Through Fire and Over Water
Maria Krechowec , author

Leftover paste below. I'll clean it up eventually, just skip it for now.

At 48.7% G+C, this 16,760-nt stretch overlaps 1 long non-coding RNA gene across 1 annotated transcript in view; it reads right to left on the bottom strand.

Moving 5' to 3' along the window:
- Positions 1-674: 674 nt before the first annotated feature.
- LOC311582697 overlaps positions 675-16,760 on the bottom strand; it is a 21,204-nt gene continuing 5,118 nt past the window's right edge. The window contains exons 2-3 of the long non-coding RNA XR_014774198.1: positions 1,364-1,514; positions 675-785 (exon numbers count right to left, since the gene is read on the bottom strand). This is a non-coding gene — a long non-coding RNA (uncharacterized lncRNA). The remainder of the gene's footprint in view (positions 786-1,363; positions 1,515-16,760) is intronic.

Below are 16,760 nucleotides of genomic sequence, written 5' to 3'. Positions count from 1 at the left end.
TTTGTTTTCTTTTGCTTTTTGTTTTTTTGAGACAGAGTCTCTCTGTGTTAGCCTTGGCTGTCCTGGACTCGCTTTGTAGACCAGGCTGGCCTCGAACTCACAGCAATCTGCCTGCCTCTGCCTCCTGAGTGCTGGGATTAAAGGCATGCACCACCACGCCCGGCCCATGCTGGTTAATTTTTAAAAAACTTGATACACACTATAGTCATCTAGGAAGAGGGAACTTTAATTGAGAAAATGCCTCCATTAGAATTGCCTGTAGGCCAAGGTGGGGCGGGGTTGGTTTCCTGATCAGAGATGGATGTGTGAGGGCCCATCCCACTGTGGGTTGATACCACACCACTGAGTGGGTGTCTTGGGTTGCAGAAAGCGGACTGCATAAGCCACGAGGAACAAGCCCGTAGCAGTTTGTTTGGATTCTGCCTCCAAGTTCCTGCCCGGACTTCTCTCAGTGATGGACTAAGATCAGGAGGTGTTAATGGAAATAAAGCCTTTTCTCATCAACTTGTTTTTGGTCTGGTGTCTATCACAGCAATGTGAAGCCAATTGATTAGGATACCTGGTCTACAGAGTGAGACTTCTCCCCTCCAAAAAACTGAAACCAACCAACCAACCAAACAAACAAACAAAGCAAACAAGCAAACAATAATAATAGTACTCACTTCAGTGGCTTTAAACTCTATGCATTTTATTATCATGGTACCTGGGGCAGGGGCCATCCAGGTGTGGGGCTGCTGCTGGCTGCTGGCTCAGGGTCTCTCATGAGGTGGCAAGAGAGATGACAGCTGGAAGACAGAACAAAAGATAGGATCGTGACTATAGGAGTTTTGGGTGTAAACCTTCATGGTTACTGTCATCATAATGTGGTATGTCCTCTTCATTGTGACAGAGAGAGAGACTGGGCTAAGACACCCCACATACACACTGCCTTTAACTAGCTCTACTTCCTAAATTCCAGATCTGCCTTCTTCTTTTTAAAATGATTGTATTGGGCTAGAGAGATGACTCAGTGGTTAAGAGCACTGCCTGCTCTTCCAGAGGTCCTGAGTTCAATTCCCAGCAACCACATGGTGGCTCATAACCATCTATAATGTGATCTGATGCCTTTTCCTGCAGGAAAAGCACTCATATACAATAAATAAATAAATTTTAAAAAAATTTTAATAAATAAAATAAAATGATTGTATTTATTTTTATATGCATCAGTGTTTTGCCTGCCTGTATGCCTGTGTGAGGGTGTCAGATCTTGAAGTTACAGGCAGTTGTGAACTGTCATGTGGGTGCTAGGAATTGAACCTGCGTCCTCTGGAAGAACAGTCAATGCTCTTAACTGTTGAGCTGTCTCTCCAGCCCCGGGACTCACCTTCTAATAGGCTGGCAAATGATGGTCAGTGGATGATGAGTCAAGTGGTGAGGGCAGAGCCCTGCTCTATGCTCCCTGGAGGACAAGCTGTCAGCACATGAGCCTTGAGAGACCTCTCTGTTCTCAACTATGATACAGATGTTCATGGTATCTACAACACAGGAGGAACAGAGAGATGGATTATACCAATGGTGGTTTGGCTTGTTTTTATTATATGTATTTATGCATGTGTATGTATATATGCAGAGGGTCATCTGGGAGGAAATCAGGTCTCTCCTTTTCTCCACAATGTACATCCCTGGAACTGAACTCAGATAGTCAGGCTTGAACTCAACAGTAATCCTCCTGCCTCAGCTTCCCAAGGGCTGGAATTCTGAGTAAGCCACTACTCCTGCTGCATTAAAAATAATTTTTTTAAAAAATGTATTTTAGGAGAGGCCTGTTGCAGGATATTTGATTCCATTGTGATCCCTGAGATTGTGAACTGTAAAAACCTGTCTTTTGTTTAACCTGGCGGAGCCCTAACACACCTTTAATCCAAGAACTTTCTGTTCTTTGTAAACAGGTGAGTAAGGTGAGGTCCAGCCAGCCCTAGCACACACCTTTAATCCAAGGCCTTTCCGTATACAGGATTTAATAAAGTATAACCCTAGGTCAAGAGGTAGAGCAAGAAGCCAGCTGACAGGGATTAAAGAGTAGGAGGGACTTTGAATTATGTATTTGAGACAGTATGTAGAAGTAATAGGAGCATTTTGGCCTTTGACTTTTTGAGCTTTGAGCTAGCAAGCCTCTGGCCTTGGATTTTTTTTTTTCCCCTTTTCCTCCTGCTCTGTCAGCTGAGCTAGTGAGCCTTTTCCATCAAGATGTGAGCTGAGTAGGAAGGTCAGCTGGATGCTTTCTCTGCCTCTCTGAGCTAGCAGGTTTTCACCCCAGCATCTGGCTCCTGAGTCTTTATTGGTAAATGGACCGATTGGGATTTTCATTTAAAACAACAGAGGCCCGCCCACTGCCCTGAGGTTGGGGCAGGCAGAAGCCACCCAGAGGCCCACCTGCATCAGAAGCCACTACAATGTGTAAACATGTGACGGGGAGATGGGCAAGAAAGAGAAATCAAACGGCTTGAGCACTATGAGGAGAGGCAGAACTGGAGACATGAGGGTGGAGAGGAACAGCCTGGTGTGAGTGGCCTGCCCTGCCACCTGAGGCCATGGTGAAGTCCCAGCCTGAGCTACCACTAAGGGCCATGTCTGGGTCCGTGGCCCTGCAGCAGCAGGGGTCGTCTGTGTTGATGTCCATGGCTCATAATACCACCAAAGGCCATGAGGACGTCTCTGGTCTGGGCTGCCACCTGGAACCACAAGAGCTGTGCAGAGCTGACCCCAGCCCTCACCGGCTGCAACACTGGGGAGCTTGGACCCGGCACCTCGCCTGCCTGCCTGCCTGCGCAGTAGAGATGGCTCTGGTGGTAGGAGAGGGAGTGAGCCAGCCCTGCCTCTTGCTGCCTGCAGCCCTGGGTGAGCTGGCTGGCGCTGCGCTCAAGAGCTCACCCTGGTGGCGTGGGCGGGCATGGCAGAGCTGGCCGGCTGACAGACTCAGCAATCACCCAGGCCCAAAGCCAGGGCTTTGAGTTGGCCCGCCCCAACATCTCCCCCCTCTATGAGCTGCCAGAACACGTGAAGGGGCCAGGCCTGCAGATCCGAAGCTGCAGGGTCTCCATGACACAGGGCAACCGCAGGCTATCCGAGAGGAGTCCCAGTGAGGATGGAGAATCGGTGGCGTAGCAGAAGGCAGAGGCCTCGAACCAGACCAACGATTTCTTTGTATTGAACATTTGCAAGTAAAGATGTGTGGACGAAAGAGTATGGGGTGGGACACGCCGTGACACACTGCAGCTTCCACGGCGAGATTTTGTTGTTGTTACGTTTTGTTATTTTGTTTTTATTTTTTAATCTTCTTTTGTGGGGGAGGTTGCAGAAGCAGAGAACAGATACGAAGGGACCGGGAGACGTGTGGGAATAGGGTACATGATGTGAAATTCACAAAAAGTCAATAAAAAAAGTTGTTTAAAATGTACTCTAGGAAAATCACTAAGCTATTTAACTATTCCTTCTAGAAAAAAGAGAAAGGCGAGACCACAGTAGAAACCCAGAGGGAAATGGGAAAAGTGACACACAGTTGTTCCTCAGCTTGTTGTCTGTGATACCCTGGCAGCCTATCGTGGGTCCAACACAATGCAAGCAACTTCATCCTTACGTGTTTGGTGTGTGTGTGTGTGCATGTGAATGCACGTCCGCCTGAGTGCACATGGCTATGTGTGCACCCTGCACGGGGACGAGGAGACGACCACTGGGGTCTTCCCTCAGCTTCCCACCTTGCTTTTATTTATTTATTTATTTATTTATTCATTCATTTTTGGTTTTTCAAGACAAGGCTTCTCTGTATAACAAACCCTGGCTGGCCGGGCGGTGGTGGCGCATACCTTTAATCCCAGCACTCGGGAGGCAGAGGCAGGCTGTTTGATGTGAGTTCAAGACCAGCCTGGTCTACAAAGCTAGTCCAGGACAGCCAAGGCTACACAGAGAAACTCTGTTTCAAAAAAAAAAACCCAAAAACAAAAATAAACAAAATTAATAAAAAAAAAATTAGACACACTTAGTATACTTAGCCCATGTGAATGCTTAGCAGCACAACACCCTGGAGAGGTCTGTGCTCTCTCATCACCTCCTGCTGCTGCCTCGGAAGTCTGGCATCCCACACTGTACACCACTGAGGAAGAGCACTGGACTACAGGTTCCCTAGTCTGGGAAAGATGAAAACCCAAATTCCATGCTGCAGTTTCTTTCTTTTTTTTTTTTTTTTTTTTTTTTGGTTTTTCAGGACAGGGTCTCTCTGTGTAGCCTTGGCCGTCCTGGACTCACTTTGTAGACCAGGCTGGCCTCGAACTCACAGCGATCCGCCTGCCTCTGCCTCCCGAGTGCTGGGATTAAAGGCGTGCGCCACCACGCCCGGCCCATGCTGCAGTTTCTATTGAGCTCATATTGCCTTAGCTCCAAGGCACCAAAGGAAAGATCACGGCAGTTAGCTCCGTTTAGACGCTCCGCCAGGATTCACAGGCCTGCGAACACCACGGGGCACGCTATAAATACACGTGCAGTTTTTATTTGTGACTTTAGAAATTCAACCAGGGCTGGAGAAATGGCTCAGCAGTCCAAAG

The book begins with the turmoil plaguing her family and relations in the Ukraine before and post-WWI, progressing into the chaos of four years of the Russian Civil War. Maria is born in a small village with the country under communist control. As a young girl, she suffered hunger and starvation in the Holodomor in 1933 in the Ukraine, a made famine authorised by Stalin. This was followed by the terror purges carried out by the NKVD. After a short period of peace came the German invasion and occupation. She was selected by the Germans for slave labour, where she was sent to Germany to work in an ammunition factory. She escaped to Magdeburg and lived in German society under an assumed name. Here she experience the horror of allied bombing and consequent firestorm. With the end of WWII, she was liberated by the Americans who handed her over to the Soviets. From the Eastern block, she escaped back to the West to meet up with her future husband. In the small German town of Goslar, she married, and in time, she had a son. For four years, the family lived in Germany as displaced people with the constant fear of being repatriated to the USSR. Eventually, New Zealand opened its door, and a month-long voyage by sea eventually landed the family in a strange land halfway around the world. Life in New Zealand presented its own problems to foreigners who had little to no understanding of the English language. But by hard work and much sacrifice, she achieved her goal of owning a house and a growing family.